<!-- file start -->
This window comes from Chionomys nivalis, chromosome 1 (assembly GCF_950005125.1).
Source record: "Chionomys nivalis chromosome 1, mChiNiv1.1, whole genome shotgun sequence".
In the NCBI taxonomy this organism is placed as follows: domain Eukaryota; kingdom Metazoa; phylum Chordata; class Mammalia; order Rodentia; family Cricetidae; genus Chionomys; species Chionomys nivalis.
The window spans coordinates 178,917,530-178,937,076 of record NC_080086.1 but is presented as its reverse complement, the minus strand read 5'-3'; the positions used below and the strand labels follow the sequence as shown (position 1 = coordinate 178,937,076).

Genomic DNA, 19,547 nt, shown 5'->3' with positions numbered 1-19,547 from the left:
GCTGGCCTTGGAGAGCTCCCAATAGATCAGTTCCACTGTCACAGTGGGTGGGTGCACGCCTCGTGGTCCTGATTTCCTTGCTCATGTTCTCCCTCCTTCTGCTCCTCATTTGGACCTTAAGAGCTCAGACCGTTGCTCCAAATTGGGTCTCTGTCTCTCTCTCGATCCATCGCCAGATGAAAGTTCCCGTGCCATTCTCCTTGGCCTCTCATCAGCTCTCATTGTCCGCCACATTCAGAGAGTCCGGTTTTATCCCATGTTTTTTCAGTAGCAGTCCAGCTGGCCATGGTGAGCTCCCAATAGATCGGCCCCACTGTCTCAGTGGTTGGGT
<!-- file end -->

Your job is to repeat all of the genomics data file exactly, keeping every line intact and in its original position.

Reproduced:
This window comes from Chionomys nivalis, chromosome 1 (assembly GCF_950005125.1).
Source record: "Chionomys nivalis chromosome 1, mChiNiv1.1, whole genome shotgun sequence".
In the NCBI taxonomy this organism is placed as follows: domain Eukaryota; kingdom Metazoa; phylum Chordata; class Mammalia; order Rodentia; family Cricetidae; genus Chionomys; species Chionomys nivalis.
The window spans coordinates 178,917,530-178,937,076 of record NC_080086.1 but is presented as its reverse complement, the minus strand read 5'-3'; the positions used below and the strand labels follow the sequence as shown (position 1 = coordinate 178,937,076).

Genomic DNA, 19,547 nt, shown 5'->3' with positions numbered 1-19,547 from the left:
GCTGGCCTTGGAGAGCTCCCAATAGATCAGTTCCACTGTCACAGTGGGTGGGTGCACGCCTCGTGGTCCTGATTTCCTTGCTCATGTTCTCCCTCCTTCTGCTCCTCATTTGGACCTTAAGAGCTCAGACCGTTGCTCCAAATTGGGTCTCTGTCTCTCTCTCGATCCATCGCCAGATGAAAGTTCCCGTGCCATTCTCCTTGGCCTCTCATCAGCTCTCATTGTCCGCCACATTCAGAGAGTCCGGTTTTATCCCATGTTTTTTCAGTAGCAGTCCAGCTGGCCATGGTGAGCTCCCAATAGATCGGCCCCACTGTCTCAGTGGTTGGGT